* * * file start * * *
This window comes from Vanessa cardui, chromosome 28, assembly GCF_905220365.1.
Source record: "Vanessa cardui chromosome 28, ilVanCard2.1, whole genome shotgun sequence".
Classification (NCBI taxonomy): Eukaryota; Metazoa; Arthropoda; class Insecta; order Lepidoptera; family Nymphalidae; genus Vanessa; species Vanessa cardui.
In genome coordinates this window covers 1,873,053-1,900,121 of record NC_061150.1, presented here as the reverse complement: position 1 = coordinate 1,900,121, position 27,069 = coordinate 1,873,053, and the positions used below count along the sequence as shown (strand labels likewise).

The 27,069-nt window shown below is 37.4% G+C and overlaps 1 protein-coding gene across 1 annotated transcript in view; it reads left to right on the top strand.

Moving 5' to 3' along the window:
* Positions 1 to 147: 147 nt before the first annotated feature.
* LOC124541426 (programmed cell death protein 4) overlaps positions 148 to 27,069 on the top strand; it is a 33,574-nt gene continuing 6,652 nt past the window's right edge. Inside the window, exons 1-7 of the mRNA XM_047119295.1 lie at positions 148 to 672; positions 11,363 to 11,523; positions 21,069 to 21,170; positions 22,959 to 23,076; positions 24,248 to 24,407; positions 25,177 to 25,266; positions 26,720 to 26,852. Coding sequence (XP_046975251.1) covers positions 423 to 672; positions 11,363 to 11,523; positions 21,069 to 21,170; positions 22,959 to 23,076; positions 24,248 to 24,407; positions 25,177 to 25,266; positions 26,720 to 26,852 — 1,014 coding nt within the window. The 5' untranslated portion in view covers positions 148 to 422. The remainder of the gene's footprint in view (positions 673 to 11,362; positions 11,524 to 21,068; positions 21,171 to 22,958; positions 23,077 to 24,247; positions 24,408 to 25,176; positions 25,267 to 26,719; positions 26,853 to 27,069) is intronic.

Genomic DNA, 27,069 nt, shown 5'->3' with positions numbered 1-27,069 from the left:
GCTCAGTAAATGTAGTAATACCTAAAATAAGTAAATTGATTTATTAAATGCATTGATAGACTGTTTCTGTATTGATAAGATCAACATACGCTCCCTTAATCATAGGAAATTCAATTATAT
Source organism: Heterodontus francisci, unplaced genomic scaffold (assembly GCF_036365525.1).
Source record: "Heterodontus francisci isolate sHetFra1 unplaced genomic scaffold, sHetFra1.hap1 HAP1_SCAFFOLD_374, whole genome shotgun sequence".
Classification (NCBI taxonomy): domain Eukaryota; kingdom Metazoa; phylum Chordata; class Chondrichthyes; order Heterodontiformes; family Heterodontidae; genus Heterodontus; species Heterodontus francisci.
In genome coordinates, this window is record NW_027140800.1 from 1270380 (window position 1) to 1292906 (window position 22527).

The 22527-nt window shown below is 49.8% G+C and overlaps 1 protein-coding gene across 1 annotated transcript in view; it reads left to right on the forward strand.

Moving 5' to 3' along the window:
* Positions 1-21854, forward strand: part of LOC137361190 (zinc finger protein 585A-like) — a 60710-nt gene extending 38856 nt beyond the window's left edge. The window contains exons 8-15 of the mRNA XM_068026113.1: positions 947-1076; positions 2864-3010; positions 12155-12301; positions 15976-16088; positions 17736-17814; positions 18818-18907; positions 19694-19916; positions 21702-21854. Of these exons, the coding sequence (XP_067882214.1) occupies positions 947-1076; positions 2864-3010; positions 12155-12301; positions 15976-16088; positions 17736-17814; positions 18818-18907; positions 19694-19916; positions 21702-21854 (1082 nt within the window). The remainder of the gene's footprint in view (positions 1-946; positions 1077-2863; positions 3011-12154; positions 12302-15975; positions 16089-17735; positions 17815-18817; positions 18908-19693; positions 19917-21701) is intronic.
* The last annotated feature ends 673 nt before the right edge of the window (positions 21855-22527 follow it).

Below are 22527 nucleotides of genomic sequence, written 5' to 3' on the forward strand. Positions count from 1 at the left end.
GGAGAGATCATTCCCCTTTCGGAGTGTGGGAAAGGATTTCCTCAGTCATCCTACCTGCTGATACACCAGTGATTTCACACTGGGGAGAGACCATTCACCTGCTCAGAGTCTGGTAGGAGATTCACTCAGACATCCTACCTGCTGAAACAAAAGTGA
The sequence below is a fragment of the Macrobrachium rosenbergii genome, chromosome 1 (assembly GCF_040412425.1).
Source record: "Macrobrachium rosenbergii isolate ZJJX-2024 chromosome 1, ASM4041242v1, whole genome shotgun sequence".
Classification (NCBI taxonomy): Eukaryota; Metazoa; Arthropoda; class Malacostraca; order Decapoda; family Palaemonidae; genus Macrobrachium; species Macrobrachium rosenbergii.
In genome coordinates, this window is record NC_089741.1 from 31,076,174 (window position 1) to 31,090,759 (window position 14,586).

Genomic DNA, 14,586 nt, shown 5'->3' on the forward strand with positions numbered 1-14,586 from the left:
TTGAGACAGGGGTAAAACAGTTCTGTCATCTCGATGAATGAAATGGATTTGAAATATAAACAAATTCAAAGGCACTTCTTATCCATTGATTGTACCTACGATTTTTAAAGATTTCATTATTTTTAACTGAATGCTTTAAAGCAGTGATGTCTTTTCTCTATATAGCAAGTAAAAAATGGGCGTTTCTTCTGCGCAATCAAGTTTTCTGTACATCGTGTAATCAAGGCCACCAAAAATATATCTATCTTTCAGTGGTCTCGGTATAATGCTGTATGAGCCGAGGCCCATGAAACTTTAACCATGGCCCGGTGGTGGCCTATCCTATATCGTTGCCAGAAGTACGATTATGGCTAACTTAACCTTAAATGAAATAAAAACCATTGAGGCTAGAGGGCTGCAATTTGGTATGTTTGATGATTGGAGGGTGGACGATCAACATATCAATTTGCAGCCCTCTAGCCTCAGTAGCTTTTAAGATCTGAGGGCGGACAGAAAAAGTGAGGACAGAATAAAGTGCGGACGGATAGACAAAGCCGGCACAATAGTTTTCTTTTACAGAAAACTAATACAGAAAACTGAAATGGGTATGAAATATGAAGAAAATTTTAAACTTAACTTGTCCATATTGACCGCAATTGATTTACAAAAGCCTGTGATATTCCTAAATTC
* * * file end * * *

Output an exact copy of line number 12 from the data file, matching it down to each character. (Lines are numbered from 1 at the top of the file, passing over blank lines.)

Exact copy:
Source record: "Heterodontus francisci isolate sHetFra1 unplaced genomic scaffold, sHetFra1.hap1 HAP1_SCAFFOLD_374, whole genome shotgun sequence".